If Claire (‘Elizabethtown’), Sam (‘Garden State’), or Ramona (‘Scott Pilgrim vs. the World’) were paired with a male lead who saw them as full people rather than objects to derive inspiration from (and fuck), perhaps the MPDG label never would’ve happened. … Manic Pixie Dream Girls aren’t problematic because they’re quirky and girly; that audiences only see them as such is often indicative of shitty male leads who are intent on making women fit into their fantasies.
In the endless web of conundrums that Native peoples face, marginalization is a result of societal erasure, whether that be through stereotypes or the lack of representations all together. … With that in consideration, I seek to influence popular consciousness by analysis of horror through a Native woman’s lens. One endeavor of asserting Native presence is through my analysis of the Native thriller film, ‘Imprint.’
As frustrating as our erasure and stereotyping is, however, I’d like to go beyond the question of “good” and “bad” representations of bisexual characters to ask this: exactly what it is about bisexuality which makes it so hard to represent on-screen? And why, when bisexuality is visible, is it so likely to collapse back into dominant stereotypes of bisexuality as either promiscuous or merely a phase?
But the clearest example of the Buffyverse’s discomfort with bisexuality, in my opinion, appears in the character of Faith Lehane. … Despite what was at the time a groundbreaking portrayal of a loving lesbian relationship, ‘Buffy the Vampire Slayer’ still had many issues in its messaging surrounding queer sexualities, in particular bisexuality. In my opinion, a few material changes could have gone a long way in removing at least some of this negative messaging.
What makes it even more exciting to me, as a queer woman, is that not only are we being treated to these stories of our elders but that queerness is acknowledged and exists amongst older people in this television series. … My one bone to pick with ‘Grace and Frankie,’ for all of my true and deep love, is the decision to make Sol and Robert come out as being gay after 40 years of consummated, loving marriage to their wives. Surely, there was a possibility they were in fact bisexual?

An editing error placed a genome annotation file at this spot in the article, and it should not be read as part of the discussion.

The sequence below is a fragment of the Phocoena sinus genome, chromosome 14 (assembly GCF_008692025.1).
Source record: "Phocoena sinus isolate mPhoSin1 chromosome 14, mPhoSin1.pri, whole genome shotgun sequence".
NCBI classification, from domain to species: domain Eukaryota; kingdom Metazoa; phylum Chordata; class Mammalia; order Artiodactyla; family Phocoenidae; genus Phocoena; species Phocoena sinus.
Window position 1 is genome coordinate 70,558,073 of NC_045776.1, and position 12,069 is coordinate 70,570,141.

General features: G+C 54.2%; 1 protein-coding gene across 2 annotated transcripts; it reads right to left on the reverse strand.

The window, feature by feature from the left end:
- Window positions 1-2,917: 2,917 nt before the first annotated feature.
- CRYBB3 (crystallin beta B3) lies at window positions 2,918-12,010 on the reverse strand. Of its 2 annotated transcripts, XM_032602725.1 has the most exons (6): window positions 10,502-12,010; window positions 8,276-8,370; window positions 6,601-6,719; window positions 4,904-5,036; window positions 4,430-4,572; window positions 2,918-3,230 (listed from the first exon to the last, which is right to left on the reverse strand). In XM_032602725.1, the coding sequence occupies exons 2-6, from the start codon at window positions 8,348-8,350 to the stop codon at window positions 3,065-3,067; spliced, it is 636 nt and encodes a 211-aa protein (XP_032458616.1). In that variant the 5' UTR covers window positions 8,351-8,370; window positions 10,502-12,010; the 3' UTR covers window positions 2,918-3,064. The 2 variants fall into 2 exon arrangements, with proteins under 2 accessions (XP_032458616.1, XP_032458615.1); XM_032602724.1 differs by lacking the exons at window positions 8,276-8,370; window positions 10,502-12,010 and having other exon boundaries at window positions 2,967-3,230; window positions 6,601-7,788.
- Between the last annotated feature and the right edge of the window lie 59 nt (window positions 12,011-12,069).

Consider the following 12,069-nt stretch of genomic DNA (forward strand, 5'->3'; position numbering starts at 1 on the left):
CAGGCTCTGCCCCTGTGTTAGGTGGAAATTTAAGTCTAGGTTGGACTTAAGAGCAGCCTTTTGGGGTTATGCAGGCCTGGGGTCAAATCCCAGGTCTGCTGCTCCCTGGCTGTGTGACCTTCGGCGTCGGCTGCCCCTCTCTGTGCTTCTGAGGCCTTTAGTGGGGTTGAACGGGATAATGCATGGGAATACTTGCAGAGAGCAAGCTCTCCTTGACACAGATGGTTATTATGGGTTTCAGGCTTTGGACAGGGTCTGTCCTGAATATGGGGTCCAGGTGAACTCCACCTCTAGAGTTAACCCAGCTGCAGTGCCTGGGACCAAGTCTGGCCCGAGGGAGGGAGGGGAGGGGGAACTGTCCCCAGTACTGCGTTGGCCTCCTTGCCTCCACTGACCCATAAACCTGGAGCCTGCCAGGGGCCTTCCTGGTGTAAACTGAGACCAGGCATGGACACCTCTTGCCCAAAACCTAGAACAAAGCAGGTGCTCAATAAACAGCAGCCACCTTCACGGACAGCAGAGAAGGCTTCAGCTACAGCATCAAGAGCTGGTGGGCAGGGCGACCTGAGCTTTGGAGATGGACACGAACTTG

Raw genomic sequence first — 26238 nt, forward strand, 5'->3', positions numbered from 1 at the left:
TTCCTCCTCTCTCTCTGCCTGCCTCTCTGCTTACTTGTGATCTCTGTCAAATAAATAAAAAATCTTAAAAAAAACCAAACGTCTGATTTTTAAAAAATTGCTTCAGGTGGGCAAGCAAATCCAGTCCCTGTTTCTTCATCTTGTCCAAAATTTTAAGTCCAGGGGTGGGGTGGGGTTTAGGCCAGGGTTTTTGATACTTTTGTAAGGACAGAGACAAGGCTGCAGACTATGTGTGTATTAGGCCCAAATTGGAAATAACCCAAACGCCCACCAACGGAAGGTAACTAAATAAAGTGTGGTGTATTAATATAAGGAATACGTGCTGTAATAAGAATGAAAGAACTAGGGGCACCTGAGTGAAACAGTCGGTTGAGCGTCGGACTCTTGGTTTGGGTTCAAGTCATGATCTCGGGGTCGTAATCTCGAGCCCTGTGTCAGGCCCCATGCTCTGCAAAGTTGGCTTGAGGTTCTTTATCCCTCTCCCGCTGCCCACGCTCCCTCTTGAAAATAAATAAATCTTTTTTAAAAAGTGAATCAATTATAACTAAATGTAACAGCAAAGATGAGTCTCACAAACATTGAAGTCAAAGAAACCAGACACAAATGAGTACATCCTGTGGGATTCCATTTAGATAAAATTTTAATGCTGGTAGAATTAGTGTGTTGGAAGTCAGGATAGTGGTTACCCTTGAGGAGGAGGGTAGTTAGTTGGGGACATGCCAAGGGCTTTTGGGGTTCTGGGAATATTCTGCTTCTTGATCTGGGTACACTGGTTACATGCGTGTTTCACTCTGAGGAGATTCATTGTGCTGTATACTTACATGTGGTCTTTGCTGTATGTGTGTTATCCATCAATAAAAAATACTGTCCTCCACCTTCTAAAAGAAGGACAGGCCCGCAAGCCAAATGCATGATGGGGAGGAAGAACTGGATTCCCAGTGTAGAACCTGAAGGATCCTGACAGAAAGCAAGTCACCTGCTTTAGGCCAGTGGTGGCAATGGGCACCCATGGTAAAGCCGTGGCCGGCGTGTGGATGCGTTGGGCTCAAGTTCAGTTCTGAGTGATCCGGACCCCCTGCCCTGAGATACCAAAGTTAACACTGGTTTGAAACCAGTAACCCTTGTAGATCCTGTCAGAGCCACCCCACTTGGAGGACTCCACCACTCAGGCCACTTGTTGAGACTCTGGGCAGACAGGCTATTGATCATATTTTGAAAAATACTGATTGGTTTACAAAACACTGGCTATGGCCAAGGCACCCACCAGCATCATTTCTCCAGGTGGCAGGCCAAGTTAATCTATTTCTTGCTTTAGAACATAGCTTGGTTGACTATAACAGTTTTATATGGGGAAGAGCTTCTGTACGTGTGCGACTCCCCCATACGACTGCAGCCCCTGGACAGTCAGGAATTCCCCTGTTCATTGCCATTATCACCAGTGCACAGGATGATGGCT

The film is extremely biphobic and includes many of the most negative stereotypes about bisexuality, particularly in terms of bisexual women… ‘Basic Instinct’ manages to have not one but three queer women characters, including two canonically bisexual ones, and they all are written as stereotypes.
Brittany’s sexuality, while never explicitly stated by the character as bisexual, goes unconcealed for the most part because the ‘Glee’ audience is led to believe that she doesn’t have much agency over her own personal life. … Sure, ‘Glee’ might be one of the only shows on television to use the word bisexual to describe a character, but all the biphobia it exhibits sort of nullifies that progress.
There are a number of films — frequently defined as “erotic thrillers” — which feature bisexual women who are violent, manipulative, and even murderous. … The trope of the promiscuous, aggressive, violent, and unstable bisexual woman is one that truly needs to disappear. Even if directors do not intend any harm to queer people or communities, these inaccurate portrayals lead movie-goers to believe that bisexuality is something dangerous, to be feared.
Yet in rewatching ‘Jurassic Park,’ it struck me that not only is Laura Dern’s Dr. Ellie Sattler a portrayal of a female scientist that is largely unseen in film, but she is, on numerous occasions, keenly aware of her gender and how this leads to her treatment.
The heroine of the story turned out to be Rey: a lone scavenger using her brain and her strength to survive. … In a world of fantastical male heroes, is there not room for a legendary woman? Isn’t the whole point of a fantasy story some sort of wish-fulfillment? An epic triumph over evil rarely achievable in real life?
I appreciate this film now because it centers on a Black woman who unabashedly is exploring and thoroughly enjoying her sexuality. By doing this, Spike Lee took long held beliefs and perceptions of Black women and pushed back on the constrictions and perceptions of society.
Catelyn Stark’s main function in the show is to be a mother to Robb Stark, a prominent male character, whereas in the book series, ‘A Song of Ice and Fire,’ she is so much more than that. … The show creators are here relying on mother tropes in order to set up the characters; Catelyn is now the nag who only cares about her family and nothing else, whereas Ned is now the valiant hero who wants to seek justice.